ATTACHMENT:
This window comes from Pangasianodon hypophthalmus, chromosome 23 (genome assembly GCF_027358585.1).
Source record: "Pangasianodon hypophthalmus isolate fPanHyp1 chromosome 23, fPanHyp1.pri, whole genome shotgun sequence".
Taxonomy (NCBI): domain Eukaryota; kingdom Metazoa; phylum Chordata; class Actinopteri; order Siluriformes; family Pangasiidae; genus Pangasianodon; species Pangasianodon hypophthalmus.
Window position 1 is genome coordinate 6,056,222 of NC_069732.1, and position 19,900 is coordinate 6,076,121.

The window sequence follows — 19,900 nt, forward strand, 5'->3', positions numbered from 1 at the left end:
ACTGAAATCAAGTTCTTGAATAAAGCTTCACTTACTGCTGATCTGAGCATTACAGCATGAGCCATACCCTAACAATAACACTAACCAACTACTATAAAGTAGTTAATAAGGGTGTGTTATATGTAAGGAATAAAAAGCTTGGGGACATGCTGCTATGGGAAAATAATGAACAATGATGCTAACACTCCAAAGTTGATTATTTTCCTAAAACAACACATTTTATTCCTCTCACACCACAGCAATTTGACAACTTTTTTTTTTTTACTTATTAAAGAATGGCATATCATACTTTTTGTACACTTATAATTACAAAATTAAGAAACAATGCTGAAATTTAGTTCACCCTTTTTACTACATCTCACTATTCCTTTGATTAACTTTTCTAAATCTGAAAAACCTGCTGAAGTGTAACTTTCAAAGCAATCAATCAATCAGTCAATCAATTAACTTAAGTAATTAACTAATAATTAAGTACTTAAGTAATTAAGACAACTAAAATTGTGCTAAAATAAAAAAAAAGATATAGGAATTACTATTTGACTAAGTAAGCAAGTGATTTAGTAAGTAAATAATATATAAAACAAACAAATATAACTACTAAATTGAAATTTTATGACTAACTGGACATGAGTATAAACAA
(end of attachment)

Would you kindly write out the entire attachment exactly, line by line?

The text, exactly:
This window comes from Pangasianodon hypophthalmus, chromosome 23 (genome assembly GCF_027358585.1).
Source record: "Pangasianodon hypophthalmus isolate fPanHyp1 chromosome 23, fPanHyp1.pri, whole genome shotgun sequence".
Taxonomy (NCBI): domain Eukaryota; kingdom Metazoa; phylum Chordata; class Actinopteri; order Siluriformes; family Pangasiidae; genus Pangasianodon; species Pangasianodon hypophthalmus.
Window position 1 is genome coordinate 6,056,222 of NC_069732.1, and position 19,900 is coordinate 6,076,121.

The window sequence follows — 19,900 nt, forward strand, 5'->3', positions numbered from 1 at the left end:
ACTGAAATCAAGTTCTTGAATAAAGCTTCACTTACTGCTGATCTGAGCATTACAGCATGAGCCATACCCTAACAATAACACTAACCAACTACTATAAAGTAGTTAATAAGGGTGTGTTATATGTAAGGAATAAAAAGCTTGGGGACATGCTGCTATGGGAAAATAATGAACAATGATGCTAACACTCCAAAGTTGATTATTTTCCTAAAACAACACATTTTATTCCTCTCACACCACAGCAATTTGACAACTTTTTTTTTTTTACTTATTAAAGAATGGCATATCATACTTTTTGTACACTTATAATTACAAAATTAAGAAACAATGCTGAAATTTAGTTCACCCTTTTTACTACATCTCACTATTCCTTTGATTAACTTTTCTAAATCTGAAAAACCTGCTGAAGTGTAACTTTCAAAGCAATCAATCAATCAGTCAATCAATTAACTTAAGTAATTAACTAATAATTAAGTACTTAAGTAATTAAGACAACTAAAATTGTGCTAAAATAAAAAAAAAGATATAGGAATTACTATTTGACTAAGTAAGCAAGTGATTTAGTAAGTAAATAATATATAAAACAAACAAATATAACTACTAAATTGAAATTTTATGACTAACTGGACATGAGTATAAACAA